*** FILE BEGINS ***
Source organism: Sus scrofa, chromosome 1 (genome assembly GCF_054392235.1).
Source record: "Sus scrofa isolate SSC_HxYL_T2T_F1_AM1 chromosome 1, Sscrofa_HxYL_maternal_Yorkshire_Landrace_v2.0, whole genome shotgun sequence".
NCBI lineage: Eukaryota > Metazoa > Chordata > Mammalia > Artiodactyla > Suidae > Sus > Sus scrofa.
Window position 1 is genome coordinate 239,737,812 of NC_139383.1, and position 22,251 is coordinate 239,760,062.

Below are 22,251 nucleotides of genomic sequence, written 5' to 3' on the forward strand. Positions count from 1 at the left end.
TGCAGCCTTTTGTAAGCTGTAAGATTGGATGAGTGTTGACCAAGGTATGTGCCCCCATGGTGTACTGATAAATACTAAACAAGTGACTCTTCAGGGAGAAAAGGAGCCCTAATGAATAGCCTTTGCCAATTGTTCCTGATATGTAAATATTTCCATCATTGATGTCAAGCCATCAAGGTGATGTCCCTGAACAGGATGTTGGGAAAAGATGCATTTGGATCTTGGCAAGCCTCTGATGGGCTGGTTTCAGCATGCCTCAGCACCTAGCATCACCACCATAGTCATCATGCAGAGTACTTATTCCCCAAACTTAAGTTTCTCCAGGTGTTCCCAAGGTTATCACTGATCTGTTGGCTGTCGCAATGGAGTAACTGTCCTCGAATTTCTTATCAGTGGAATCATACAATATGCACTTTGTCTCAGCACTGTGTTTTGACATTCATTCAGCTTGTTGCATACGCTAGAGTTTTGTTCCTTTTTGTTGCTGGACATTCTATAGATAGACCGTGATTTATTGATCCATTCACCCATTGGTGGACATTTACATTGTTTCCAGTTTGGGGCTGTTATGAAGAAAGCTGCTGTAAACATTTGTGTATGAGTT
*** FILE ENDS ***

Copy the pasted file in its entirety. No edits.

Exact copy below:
Source organism: Sus scrofa, chromosome 1 (genome assembly GCF_054392235.1).
Source record: "Sus scrofa isolate SSC_HxYL_T2T_F1_AM1 chromosome 1, Sscrofa_HxYL_maternal_Yorkshire_Landrace_v2.0, whole genome shotgun sequence".
NCBI lineage: Eukaryota > Metazoa > Chordata > Mammalia > Artiodactyla > Suidae > Sus > Sus scrofa.
Window position 1 is genome coordinate 239,737,812 of NC_139383.1, and position 22,251 is coordinate 239,760,062.

Below are 22,251 nucleotides of genomic sequence, written 5' to 3' on the forward strand. Positions count from 1 at the left end.
TGCAGCCTTTTGTAAGCTGTAAGATTGGATGAGTGTTGACCAAGGTATGTGCCCCCATGGTGTACTGATAAATACTAAACAAGTGACTCTTCAGGGAGAAAAGGAGCCCTAATGAATAGCCTTTGCCAATTGTTCCTGATATGTAAATATTTCCATCATTGATGTCAAGCCATCAAGGTGATGTCCCTGAACAGGATGTTGGGAAAAGATGCATTTGGATCTTGGCAAGCCTCTGATGGGCTGGTTTCAGCATGCCTCAGCACCTAGCATCACCACCATAGTCATCATGCAGAGTACTTATTCCCCAAACTTAAGTTTCTCCAGGTGTTCCCAAGGTTATCACTGATCTGTTGGCTGTCGCAATGGAGTAACTGTCCTCGAATTTCTTATCAGTGGAATCATACAATATGCACTTTGTCTCAGCACTGTGTTTTGACATTCATTCAGCTTGTTGCATACGCTAGAGTTTTGTTCCTTTTTGTTGCTGGACATTCTATAGATAGACCGTGATTTATTGATCCATTCACCCATTGGTGGACATTTACATTGTTTCCAGTTTGGGGCTGTTATGAAGAAAGCTGCTGTAAACATTTGTGTATGAGTT